But this is a book about climate change, so of course the real problem is corporate wrongdoing. Cassidy insists on drinking real water because the synthetic version has a disturbing taste, and there’s increasing evidence that WAT-R may have adverse health effects. WAT-R employees steadfastly defend their product: “Water has been through the butts of dinosaurs and the blood of the diseased. The water you drink may have been in the mouth of your worst enemy, and you would never know,” one says earnestly. “Water is secondhand, but our WAT-R has never been used.” But the idea of manmade water is a red herring for the real horror in the book—the questionable regulation and marketing of such a product in a capitalist society, and the idea of commercialized solutions standing in for systemic change as climate change remaps access to resources around the world.
It all adds up to a perfect portrait of capitalist complacency in the face of climate change.
Something New Under the Sun is a memorable addition to the canon of fiction about climate change, thanks to the same Hollywood tricks that fuel its plot. Though most of the novel is told from Patrick’s perspective, Kleeman will sometimes take a more cinematic approach, zooming out from the scene at hand and taking the reader somewhere else entirely. At one point, we land in Cassidy’s empty seven-bedroom home, where a multitude of self-regulating cooling appliances render it “a half-living thing, multi-lunged and plushly organed, steeped in electricity and suspended in a continual sigh.” In some scenes, Kleeman even scans through geologic time, to a primordial past and a future reclaimed by wilderness, where her characters are completely forgotten. This narrative device offers an uncomfortable perspective: that our lives are all a blip in the grand scheme of things, but also that the choices we make in our present moment may have consequences much greater than we can understand.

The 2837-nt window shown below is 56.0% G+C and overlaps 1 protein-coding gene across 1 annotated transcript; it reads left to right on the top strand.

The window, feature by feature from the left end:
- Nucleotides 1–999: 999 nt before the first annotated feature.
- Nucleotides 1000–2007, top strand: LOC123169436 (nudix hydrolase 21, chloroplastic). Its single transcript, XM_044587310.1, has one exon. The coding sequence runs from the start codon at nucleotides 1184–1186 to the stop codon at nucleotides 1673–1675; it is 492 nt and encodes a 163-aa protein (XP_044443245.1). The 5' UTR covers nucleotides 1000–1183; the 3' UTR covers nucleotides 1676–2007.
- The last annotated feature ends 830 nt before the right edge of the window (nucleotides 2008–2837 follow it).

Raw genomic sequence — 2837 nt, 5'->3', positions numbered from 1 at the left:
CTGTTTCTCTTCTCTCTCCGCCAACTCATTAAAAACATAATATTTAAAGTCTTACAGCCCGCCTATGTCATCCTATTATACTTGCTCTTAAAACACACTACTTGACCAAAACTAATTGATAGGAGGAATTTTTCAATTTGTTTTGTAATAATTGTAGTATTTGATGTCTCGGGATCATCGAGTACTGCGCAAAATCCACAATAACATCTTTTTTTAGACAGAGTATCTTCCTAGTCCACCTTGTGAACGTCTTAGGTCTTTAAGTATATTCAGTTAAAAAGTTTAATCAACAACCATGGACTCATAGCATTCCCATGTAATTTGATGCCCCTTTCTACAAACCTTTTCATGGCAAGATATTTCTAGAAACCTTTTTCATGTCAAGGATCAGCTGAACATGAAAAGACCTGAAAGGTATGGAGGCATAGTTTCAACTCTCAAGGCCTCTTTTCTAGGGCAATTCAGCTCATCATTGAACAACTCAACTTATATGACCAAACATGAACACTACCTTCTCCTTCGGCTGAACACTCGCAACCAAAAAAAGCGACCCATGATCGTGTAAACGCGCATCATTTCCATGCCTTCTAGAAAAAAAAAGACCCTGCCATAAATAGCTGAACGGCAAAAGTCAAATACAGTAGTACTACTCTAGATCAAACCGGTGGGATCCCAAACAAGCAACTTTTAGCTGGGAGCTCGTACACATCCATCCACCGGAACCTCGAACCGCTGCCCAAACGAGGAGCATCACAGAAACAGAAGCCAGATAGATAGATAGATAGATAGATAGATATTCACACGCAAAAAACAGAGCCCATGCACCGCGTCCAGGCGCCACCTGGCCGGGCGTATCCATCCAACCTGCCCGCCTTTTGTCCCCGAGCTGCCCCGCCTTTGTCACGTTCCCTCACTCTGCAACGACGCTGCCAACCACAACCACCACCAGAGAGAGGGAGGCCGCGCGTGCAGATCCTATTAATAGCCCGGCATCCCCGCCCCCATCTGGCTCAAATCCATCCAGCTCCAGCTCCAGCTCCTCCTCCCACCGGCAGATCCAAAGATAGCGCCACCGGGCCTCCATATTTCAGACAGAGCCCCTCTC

Meanwhile, Kleeman’s depictions of WAT-R and the slick world of showbiz evoke familiar worries about authenticity and fakery and the ways we’re warping nature beyond recognition. At one point, a WAT-R employee toasts, “To Mother Nature, who sends us her rough draft so that we may perfect her grammar!” A producer brags to Cassidy about new movie backgrounds, better than even the best sets made by hand, that can be engineered beyond perfection in postproduction. “Reality was easier to override than ever, and the substitute was much more potent, much harder to forget,” Kleeman writes. It all adds up to a perfect portrait of capitalist complacency in the face of climate change: we continue insisting that the world we’ve built around ourselves is better than the one we were given, that we’re still in control, even as it becomes increasingly clear that our future holds no guarantees.